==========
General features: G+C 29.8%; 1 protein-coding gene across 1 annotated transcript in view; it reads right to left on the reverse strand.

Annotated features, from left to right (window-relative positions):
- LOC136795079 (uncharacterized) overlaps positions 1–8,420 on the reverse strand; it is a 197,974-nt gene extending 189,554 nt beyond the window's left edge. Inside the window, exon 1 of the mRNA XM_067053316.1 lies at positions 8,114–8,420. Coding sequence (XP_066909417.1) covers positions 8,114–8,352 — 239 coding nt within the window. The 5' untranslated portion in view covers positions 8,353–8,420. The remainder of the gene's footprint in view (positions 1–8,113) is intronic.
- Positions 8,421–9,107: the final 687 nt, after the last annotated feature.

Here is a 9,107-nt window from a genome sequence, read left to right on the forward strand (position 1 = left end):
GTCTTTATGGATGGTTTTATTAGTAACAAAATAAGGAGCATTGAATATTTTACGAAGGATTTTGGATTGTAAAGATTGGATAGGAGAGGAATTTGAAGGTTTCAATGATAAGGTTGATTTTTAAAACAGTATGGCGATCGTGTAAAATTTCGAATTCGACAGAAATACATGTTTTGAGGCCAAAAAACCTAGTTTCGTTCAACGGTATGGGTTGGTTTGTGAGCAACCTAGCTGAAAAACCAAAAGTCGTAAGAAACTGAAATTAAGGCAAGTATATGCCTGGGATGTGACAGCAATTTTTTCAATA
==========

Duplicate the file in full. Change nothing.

General features: G+C 29.8%; 1 protein-coding gene across 1 annotated transcript in view; it reads right to left on the reverse strand.

Annotated features, from left to right (window-relative positions):
- LOC136795079 (uncharacterized) overlaps positions 1–8,420 on the reverse strand; it is a 197,974-nt gene extending 189,554 nt beyond the window's left edge. Inside the window, exon 1 of the mRNA XM_067053316.1 lies at positions 8,114–8,420. Coding sequence (XP_066909417.1) covers positions 8,114–8,352 — 239 coding nt within the window. The 5' untranslated portion in view covers positions 8,353–8,420. The remainder of the gene's footprint in view (positions 1–8,113) is intronic.
- Positions 8,421–9,107: the final 687 nt, after the last annotated feature.

Here is a 9,107-nt window from a genome sequence, read left to right on the forward strand (position 1 = left end):
GTCTTTATGGATGGTTTTATTAGTAACAAAATAAGGAGCATTGAATATTTTACGAAGGATTTTGGATTGTAAAGATTGGATAGGAGAGGAATTTGAAGGTTTCAATGATAAGGTTGATTTTTAAAACAGTATGGCGATCGTGTAAAATTTCGAATTCGACAGAAATACATGTTTTGAGGCCAAAAAACCTAGTTTCGTTCAACGGTATGGGTTGGTTTGTGAGCAACCTAGCTGAAAAACCAAAAGTCGTAAGAAACTGAAATTAAGGCAAGTATATGCCTGGGATGTGACAGCAATTTTTTCAATA